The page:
This link details a less expensive twist on coyote rollers:
"No-climb fencing" or other sturdy fence material can help keep your dog from mashing the fence to make "steps", the way he can with lighter gauge, loosely fixed weld wire. Smooth wooden fences, or sheets of slick metal or plastic mounted to the inside of a mesh fence, can also reduce their grip. Additionally, some folks leave their fencing "wobbly" at the top--having it rise above the fence post height, or not stretching it perfectly tight--since a dog is often deterred from climbing an unstable surface.
The Fence Ripper:
Some dogs will actually grab "ordinary" lighter gauge fencing in their teeth, and bend the wire until it breaks...others may grab and tug, until the fencing is pulled loose from its mounts or from another layer of fencing it is attached to. (This last is especially relevant when creating 8 foot fences from two layers of 4' fencing. The two layers must be joined together VERY carefully along their entire length, with heavy gauge wire. Just having them overlap is not enough.)
Be sure fencing is securely attached to poles. The aluminium ties that come standard with fencing kits are rarely sturdy enough to deter a motivated fence puller.
Not all fencing is created equal. Weld wire fence
is usually available in 16 gauge (largely useless), 14 gauge (standard), and 12 gauge (heavy, almost equivalent to chain link but also at approximately the same cost). The 14 gauge weld wire is easy to work with, readily available, and usually inexpensive compared to other options. If fencing a large area--such as an acre or even half an acre--and especially for dogs who will grow up there from puppyhood and/or who are social and not motivated to escape, I have seen weld wire work fine...even more so if reinforced with electric "hot wire" as mentioned below. However, it won't hold a dog who genuinely wants OUT--and it's not a good idea for rescued adult dogs, whose escape tendencies are unknown. In general, weld wire is NOT recommended for wolfdogs, pitbull terriers, and any other powerful dog who is likely to go THROUGH the fence.
Similar gauge variation exists with chain link. Standard chain link is 11 gauge...and the newer fencing is often made with aluminium, which is not as strong as the old steel mesh. A 9 gauge version of chain link is also available, and much stronger--but this usually must be special-ordered.
Remember, if YOU can bend the fence easily, chances are your dog can too.
Since professional installation can be cost-prohibitive for many people, you may want to consider doing it yourself. Chain link can be built with all the metal poles and specialty hardware, like the fence company does it...or it can be nailed directly to wooden posts with U-nails, aka "fencing staples". The fencing can also be stacked 2 rolls high, giving an 8' or 12' tall enclosure for much less cost than special-ordering 8 or 12 foot rolls! (Those are also extremely difficult to work with--and impossible for one person to do alone.)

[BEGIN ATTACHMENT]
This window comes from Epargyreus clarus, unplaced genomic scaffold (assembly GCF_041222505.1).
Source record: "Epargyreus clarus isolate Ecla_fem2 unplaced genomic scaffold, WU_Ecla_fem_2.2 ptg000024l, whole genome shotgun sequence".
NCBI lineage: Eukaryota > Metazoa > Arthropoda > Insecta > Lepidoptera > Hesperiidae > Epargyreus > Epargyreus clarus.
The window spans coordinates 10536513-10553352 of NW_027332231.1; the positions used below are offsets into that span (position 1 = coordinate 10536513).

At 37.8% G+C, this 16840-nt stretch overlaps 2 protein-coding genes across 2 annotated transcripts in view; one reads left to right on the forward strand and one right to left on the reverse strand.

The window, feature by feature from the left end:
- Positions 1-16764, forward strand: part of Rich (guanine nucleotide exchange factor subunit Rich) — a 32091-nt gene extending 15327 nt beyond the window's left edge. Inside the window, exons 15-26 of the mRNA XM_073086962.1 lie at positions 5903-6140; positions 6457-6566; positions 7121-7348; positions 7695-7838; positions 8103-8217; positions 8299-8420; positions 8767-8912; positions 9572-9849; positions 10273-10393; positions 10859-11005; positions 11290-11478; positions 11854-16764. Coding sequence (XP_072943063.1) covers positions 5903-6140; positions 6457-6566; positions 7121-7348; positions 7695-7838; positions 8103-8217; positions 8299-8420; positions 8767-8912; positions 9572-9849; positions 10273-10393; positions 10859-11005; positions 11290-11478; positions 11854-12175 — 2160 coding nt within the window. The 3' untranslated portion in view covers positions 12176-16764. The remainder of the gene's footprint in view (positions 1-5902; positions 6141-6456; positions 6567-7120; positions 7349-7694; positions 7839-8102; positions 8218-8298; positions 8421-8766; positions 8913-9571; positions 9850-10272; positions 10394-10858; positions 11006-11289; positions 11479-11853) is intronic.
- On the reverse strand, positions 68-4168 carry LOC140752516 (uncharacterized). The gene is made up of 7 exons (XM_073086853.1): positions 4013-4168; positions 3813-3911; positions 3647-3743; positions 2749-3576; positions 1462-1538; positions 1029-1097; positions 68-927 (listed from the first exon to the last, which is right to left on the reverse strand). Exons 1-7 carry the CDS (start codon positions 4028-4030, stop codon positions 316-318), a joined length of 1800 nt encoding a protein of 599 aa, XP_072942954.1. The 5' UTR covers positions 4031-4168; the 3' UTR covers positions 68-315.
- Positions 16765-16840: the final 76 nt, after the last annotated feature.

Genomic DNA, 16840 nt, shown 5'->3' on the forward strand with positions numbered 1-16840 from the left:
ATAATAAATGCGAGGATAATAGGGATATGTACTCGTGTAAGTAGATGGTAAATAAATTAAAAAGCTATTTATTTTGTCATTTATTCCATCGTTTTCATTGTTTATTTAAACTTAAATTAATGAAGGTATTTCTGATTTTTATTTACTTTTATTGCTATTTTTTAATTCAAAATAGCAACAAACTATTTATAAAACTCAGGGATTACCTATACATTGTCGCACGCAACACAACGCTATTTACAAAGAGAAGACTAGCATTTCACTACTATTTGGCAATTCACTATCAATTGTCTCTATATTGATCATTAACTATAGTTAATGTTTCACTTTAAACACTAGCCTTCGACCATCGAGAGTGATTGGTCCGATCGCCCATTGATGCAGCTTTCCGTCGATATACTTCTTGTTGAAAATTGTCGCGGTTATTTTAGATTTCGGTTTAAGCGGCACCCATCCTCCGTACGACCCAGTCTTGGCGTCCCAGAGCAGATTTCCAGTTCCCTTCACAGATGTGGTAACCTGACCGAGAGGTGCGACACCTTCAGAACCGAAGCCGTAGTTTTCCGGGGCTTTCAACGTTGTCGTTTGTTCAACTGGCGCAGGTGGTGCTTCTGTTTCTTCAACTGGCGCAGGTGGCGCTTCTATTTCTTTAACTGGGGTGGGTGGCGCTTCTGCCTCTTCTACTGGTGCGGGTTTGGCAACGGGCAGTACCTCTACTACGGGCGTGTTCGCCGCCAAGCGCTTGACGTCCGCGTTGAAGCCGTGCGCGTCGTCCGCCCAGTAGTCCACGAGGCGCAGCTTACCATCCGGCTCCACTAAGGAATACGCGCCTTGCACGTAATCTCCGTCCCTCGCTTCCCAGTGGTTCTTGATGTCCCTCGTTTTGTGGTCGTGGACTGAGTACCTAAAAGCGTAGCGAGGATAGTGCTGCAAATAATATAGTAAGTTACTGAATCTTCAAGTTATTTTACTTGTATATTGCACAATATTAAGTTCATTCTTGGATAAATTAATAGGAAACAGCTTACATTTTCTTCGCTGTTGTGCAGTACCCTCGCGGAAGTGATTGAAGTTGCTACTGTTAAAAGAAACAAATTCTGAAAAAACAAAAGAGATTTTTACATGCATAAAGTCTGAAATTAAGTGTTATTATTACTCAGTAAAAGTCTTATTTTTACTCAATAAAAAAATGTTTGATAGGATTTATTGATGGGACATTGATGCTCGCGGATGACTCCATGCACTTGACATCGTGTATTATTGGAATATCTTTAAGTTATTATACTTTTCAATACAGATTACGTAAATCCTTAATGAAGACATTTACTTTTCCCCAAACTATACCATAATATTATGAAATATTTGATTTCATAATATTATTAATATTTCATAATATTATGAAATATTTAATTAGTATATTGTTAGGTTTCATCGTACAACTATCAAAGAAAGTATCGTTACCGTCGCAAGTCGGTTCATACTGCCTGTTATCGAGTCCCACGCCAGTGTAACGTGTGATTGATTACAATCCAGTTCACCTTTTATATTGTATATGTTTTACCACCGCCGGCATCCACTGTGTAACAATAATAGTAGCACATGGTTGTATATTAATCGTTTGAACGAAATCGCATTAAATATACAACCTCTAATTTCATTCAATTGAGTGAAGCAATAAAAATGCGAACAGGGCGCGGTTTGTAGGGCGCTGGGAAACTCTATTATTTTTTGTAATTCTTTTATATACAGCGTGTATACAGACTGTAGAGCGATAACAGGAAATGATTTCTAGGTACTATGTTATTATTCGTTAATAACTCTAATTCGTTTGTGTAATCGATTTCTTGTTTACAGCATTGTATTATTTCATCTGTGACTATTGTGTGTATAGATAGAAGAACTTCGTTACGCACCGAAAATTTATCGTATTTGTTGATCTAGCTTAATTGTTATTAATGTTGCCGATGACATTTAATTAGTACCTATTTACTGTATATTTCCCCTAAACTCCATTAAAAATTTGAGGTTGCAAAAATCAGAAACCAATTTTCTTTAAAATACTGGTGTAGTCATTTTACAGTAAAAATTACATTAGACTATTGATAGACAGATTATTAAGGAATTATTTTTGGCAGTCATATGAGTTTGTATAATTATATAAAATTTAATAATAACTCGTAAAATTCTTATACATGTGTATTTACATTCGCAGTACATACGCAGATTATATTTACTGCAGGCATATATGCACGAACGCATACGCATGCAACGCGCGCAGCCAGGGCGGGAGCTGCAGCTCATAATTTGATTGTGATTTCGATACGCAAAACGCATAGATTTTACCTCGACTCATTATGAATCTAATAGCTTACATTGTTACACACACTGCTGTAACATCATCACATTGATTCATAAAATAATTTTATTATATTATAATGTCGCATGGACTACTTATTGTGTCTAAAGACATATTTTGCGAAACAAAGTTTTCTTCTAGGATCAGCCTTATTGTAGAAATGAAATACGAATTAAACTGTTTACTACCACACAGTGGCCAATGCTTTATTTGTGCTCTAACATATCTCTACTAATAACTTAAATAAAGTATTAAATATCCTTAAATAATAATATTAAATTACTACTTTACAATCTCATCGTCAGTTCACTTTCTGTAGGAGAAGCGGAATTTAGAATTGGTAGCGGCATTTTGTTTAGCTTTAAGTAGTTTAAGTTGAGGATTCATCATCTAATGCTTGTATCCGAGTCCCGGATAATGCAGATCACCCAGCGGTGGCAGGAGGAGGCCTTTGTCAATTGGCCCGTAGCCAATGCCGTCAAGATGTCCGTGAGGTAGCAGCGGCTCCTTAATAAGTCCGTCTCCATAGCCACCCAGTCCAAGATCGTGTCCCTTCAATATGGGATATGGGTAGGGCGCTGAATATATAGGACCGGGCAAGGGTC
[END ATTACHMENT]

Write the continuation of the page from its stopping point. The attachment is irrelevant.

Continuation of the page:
Here is an example of an (almost) 8 foot enclosure made with wooden posts, and double-stacked 4' chain link.
Here is another chainlink-on-wood pen; this one is six-sided, 6' tall with a wire roof and (buried) wire floor.
Serious fence rippers are rare, but usually do best in a very heavy gauge fencing material such as "goat panels".
Your Tractor Supply, Southern States, or other local farm supply store should carry these kinds of panels. They are four feet tall, 16 feet long, and cannot be chewed through or broken. (If you can't transport panels that long, they can always be cut in half with bolt cutters.) Goat panels can be nailed directly to wooden posts spaced every 8 feet. The panels can be slightly overlapped and stacked two panels high, giving an 8 foot fence that will also hold a serious jumper.
Cattle panels are very similar, but the holes are bigger (6" x 6" instead of 4" x 4") and will only contain large dogs. They also allow for accidents and injuries, to be discussed shortly.
If cut in half, either kind of panel can also be stood on end, and "hog ringed", quick-linked, or wired together to form a circle. Here is an example of an inexpensive "temporary holding pen" made from cattle panels (see Caution below). More info on building this pen, and some others, can be found on my page, "Can We Help You Keep Your Wolfdog?".
Heavy gauge "exotic animal panels" are sometimes available, measuring 8' tall by 20' long. These can be hard to work with--weighing 110 pounds apiece--and expensive, but do a stellar job and assemble very quickly. They eliminate the need to stack shorter panels.
Here is a pen made from exotics panels, on short notice.